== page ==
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Monday 13th of October 2008
July 31, 2008

Consumer confidence at 34-year low


by Kay Murchie
”Consumer

A survey has revealed that consumer confidence is at its lowest level since 1974 as soaring food and fuel prices sparks concern for the economy and personal finances.

The GfK NOP barometer of UK consumer confidence scored -39 in July, this represents the lowest level recorded since the survey commenced in 1974 and down from -34 in June.

The survey reveals the extent of consumer concern as many are worried about their own financial situation over the next 12 months, the measure dived by 9 points during the month to -18, the lowest level for over 4 years.

People are also concerned about the general economic situation with this index falling to a 15-year low of -69.

The only positive was the fact that consumers believe that now is a good time to save as this index remained positive.

Donna Culverwell of GfK NOP noted that the consumer confidence level is 4 points lower than in March 1990 when the UK was heading into the grip of the last recession.

A combination of soaring living costs, rising food and fuel prices and falling house prices means that all the confidence measures had declined.

Today, the latest Nationwide survey revealed that UK house prices have fallen for the ninth consecutive month. This represents the biggest annual drop since the building society commenced its survey in 1991.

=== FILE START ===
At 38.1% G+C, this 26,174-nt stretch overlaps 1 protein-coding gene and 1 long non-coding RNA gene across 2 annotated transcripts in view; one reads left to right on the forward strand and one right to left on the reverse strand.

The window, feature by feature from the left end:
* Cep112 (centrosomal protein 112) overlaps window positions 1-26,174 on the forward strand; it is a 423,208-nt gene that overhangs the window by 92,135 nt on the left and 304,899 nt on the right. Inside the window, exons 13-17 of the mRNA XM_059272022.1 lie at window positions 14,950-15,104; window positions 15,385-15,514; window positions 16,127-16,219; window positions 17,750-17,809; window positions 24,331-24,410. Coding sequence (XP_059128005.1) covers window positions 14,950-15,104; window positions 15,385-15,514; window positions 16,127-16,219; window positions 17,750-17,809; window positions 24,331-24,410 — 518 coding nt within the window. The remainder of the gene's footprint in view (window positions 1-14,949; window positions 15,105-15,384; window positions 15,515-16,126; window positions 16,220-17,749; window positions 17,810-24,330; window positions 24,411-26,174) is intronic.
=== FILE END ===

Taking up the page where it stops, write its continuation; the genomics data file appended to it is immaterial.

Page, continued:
According to Nationwide, house prices fell by 1.7% in July and fell by 8.1% on a year-on-year basis.

Yesterday, British Gas revealed price hikes of 35%, the largest ever rise for its 16 million customers. As a result, a further 1 million families will be pushed into fuel poverty if other companies follow suit.

Commenting on the figures, Howard Archer, chief UK and European economist at Global Insight, said the survey shows that consumers are cutting back and the GfK NOP survey reinforces belief that an extended period of serious consumer retrenchment is highly likely.

As people rein in their sending, the survey revealed that nearly half of people said they had started buying supermarkets’ own brand of goods, while nearly a third have started shopping at discount supermarkets.

Earlier this week, figures from the CBI revealed that sales on the High Street have slumped to their lowest level for a quarter of a century.

The CBI said the resulting balance of -36 points was the weakest since its distributive trades survey commenced in 1983. Retailers are expecting another gloomy month in August.

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